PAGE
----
Going by retail pricing, despite the rise in labor and distribution costs, their high ends have stayed the same or have dropped, no surprise to anyone. Going on unsubstantiated rumor, their HPL lines are going gangbusters, and I suspect they have a pretty good profit margin on them, somewhat different than the car industry bussiness model.


Personally I haven't heard any other guitar at that price sound as close to their high ends and for those who have a very limited budget it's a great alternative.

For good or bad, I have a feeling that they're here to stay.
I'm the only player to be sponsered by 7 guitar companies not to use their products.
#14
As a Canadian with a tomlee supercenter nearby that carries a TOONN of seagulls, I'll fill patticake's void with my input i guess.

First off, the SWS is a great guitar, but as mentioned by patticake, didn't blow me away. Just kind of made me nod and say "meh. not bad" as i put it down haha. The S6 did though. It made me go (partially because of the price tag). Artist series is also a great guitar, but didn't blow me away at the price (around 1400-1600). Didn't even nod or make a face. Just put it back and thought "it was all good til the price tag...."

I'd personally look for a used LARRIVEE L-03 or D-03.... Love those guitars at full price (1200-1400), love them more at used price (6-800). A higher end ALVAREZ is nice too i've heard. BREEDLOVE, TAKAMINE, GUILD will also be worth a visit. I personally wouldnt look at the martin and taylors in this price... as mentioned, good guitars, but definitely can find better in the price range.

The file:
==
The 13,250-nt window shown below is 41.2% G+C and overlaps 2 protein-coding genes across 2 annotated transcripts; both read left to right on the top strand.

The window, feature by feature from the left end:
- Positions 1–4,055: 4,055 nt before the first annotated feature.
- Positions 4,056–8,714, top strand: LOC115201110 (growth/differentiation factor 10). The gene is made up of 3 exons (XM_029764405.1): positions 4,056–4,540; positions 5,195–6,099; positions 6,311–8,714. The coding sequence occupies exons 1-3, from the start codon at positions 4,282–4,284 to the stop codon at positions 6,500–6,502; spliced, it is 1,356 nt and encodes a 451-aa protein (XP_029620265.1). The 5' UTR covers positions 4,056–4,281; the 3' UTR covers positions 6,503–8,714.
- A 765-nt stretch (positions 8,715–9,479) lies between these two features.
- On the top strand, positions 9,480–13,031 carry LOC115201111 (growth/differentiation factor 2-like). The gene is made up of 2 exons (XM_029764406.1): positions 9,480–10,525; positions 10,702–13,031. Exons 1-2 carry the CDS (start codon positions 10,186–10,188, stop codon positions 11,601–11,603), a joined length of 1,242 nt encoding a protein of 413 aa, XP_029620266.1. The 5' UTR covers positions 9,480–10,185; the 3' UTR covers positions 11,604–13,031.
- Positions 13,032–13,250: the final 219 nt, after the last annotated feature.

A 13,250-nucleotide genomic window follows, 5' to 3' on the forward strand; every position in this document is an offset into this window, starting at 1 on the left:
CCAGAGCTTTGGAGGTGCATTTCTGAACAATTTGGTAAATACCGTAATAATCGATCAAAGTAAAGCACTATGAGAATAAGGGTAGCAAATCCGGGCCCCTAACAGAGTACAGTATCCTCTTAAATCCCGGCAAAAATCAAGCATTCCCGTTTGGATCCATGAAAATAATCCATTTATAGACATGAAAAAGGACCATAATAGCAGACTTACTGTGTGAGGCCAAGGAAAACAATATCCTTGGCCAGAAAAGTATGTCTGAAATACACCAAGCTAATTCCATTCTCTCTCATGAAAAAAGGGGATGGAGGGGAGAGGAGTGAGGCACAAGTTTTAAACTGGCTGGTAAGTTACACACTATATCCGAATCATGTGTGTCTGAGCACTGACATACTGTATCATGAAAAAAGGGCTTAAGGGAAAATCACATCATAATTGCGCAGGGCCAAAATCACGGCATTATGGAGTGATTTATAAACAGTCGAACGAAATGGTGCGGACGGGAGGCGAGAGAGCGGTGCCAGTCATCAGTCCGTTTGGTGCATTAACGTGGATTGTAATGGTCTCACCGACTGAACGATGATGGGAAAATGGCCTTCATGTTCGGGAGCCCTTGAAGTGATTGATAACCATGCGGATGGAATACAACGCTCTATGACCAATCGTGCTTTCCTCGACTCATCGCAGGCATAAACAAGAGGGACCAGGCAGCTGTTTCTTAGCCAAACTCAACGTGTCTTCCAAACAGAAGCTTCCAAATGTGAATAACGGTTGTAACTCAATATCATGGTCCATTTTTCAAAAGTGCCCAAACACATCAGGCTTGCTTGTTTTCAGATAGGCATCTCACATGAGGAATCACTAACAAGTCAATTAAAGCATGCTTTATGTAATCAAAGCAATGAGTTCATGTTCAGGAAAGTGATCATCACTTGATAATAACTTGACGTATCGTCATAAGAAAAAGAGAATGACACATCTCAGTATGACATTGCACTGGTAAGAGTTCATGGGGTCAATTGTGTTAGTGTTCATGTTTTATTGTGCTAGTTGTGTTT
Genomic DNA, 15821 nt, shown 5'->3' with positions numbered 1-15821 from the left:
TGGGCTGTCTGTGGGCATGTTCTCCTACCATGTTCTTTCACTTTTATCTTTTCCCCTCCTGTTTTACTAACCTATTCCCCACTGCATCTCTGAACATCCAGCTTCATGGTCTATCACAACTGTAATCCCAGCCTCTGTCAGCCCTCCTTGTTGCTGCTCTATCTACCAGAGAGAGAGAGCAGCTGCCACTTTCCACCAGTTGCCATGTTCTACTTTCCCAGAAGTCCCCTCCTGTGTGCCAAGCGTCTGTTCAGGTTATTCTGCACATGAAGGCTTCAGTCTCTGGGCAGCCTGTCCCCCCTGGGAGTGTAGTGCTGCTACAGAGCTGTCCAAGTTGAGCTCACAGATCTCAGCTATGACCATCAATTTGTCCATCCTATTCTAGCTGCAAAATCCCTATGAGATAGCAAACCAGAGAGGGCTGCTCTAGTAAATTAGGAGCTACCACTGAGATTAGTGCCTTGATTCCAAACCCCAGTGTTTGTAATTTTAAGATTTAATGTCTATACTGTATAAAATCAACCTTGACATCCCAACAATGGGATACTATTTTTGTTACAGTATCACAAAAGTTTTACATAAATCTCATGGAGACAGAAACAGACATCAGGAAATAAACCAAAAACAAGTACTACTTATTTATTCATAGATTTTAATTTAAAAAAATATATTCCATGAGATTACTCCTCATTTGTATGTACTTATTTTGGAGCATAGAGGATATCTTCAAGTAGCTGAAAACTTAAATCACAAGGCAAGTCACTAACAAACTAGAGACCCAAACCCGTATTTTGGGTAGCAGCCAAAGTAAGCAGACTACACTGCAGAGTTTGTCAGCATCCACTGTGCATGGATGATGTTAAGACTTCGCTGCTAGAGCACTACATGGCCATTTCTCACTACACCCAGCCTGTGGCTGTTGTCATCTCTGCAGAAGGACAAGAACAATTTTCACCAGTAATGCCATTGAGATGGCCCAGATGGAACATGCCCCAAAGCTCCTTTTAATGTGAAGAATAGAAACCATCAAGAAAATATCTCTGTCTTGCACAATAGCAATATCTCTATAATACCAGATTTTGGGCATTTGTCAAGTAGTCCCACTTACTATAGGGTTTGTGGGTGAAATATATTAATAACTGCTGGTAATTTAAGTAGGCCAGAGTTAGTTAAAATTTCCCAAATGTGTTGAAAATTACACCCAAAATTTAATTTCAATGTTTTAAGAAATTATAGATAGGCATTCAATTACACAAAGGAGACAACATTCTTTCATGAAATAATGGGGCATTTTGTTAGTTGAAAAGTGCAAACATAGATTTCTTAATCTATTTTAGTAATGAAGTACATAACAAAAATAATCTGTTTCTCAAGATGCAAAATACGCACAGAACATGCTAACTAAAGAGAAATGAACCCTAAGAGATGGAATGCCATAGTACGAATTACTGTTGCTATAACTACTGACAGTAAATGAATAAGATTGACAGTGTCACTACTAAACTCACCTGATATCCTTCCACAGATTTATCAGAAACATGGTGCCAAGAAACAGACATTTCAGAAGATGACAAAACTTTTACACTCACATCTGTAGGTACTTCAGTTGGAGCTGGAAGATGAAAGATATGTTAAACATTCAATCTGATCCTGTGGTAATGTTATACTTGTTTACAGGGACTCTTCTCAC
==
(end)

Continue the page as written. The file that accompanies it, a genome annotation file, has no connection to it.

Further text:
#15
Quote by another_dave
So you don't think the Seagull Artist series guitars are any better than the S6 Original?



Quote by patticake
to tell you the truth, although i've shopped at many guitar stores, i have never seen a seagull artist guitar, although i've seen all the others. while the artist series is well spoken of, it isn't in this poster's budget. while the SWS all solid guitars don't blow me away, the artist series are the premium seagulls, so who knows?


I found the SWS to be wowzer lacking too unlike the S6's quality and its price. Artist series was definitely better than the S6, but also priced too high for me to consider. As for the S6 vs the two, they both have their appeals... sound wise, yeah, the sws does sound better, but not by much imo. I think i'd still grab the S6 and save the 400 bucks over the SWS if i was to make the choice. In terms of the Artist series, definitely much better sound wise, but also 4-5x the price.... not worth it imo. Would much rather bounce on a Larrive L-03. :]
#16
Ironically, I live in Canada and go to many, many guitar stores, but I have yet to even SEE an Artist Series Seagull.